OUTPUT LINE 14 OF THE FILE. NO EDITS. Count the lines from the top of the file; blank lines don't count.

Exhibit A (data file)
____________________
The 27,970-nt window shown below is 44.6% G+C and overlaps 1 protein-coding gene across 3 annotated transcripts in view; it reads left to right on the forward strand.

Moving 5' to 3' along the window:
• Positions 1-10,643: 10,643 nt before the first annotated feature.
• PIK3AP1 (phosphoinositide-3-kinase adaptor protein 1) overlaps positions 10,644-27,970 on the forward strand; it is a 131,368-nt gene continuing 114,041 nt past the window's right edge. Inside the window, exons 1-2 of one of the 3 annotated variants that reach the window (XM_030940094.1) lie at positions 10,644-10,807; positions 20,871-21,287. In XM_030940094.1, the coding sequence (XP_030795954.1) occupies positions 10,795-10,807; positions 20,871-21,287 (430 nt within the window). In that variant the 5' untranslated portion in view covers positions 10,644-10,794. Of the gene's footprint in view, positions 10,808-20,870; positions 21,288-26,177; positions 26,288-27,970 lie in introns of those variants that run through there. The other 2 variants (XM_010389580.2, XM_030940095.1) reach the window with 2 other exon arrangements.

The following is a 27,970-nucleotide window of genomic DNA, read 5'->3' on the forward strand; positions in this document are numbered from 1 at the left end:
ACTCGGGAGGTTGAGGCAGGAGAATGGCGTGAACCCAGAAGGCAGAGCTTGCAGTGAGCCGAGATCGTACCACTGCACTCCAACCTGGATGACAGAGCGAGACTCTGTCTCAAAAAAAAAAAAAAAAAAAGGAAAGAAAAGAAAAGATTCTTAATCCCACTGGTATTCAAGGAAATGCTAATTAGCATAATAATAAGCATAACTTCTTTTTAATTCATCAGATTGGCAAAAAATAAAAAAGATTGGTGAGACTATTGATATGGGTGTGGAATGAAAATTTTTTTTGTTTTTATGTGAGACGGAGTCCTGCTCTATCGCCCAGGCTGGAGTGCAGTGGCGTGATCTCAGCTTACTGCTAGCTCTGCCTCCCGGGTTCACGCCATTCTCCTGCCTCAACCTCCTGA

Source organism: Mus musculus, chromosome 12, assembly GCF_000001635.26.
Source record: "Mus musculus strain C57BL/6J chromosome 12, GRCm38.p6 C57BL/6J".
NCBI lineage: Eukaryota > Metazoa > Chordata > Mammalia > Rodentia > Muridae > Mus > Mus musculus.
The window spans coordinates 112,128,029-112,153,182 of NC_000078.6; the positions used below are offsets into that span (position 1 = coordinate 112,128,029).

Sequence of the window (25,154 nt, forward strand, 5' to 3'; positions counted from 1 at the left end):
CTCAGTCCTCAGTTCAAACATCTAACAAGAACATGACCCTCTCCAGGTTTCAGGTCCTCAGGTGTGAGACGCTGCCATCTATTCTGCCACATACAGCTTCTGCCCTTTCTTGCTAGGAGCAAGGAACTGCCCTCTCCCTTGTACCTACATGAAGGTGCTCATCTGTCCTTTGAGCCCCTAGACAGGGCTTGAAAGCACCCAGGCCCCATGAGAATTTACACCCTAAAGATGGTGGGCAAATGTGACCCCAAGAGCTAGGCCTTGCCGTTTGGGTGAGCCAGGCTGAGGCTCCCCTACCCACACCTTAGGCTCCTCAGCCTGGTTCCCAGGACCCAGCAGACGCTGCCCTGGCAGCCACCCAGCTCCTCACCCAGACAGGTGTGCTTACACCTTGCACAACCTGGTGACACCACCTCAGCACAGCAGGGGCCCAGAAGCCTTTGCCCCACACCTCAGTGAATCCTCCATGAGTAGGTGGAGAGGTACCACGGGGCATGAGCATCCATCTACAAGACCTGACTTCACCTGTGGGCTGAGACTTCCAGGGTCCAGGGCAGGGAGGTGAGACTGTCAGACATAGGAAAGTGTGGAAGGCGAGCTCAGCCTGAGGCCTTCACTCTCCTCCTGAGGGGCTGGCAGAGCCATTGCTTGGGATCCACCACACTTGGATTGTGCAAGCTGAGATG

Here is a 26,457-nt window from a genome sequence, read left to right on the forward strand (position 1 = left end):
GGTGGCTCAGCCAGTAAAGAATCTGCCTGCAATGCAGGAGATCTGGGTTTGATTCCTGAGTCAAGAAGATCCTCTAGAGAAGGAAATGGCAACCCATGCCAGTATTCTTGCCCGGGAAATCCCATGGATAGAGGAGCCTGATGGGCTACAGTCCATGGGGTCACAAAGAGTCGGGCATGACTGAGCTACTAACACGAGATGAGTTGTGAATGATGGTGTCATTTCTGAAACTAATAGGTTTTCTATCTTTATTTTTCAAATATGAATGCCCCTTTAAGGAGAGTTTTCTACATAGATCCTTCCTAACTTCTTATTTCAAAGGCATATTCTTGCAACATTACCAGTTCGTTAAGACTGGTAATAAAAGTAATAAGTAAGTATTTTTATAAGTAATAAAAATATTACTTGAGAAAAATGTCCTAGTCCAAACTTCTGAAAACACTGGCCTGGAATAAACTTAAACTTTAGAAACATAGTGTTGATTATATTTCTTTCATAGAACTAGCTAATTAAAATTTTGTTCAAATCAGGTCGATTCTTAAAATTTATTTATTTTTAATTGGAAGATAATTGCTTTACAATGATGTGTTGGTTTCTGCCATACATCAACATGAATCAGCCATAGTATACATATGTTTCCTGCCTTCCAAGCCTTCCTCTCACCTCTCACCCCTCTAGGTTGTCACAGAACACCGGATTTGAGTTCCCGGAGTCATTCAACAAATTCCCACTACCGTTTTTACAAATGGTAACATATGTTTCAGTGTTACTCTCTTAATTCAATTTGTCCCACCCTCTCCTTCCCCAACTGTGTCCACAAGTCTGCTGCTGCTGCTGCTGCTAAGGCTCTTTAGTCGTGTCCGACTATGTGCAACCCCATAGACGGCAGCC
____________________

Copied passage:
GGTGGCTCAGCCAGTAAAGAATCTGCCTGCAATGCAGGAGATCTGGGTTTGATTCCTGAGTCAAGAAGATCCTCTAGAGAAGGAAATGGCAACCCATGCCAGTATTCTTGCCCGGGAAATCCCATGGATAGAGGAGCCTGATGGGCTACAGTCCATGGGGTCACAAAGAGTCGGGCATGACTGAGCTACTAACACGAGATGAGTTGTGAATGATGGTGTCATTTCTGAAACTAATAGGTTTTCTATCTTTATTTTTCAAATATGAATGCCCCTTTAAGGAGAGTTTTCTACATAGATCCTTCCTAACTTCTTATTTCAAAGGCATATTCTTGCAACATTACCAGTTCGTTAAGACTGGTAATAAAAGTAATAAGTAAGTATTTTTATAAGTAATAAAAATATTACTTGAGAAAAATGTCCTAGTCCAAACTTCTGAAAACACTGGCCTGGAATAAACTTAAACTTTAGAAACATAGTGTTGATTATATTTCTTTCATAGAACTAGCTAATTAAAATTTTGTTCAAATCAGGTCGATTCTTAAAATTTATTTATTTTTAATTGGAAGATAATTGCTTTACAATGATGTGTTGGTTTCTGCCATACATCAACATGAATCAGCCATAGTATACATATGTTTCCTGCCTTCCAAGCCTTCCTCTCACCTCTCACCCCTCTAGGTTGTCACAGAACACCGGATTTGAGTTCCCGGAGTCATTCAACAAATTCCCACTACCGTTTTTACAAATGGTAACATATGTTTCAGTGTTACTCTCTTAATTCAATTTGTCCCACCCTCTCCTTCCCCAACTGTGTCCACAAGTCTGCTGCTGCTGCTGCTGCTAAGGCTCTTTAGTCGTGTCCGACTATGTGCAACCCCATAGACGGCAGCC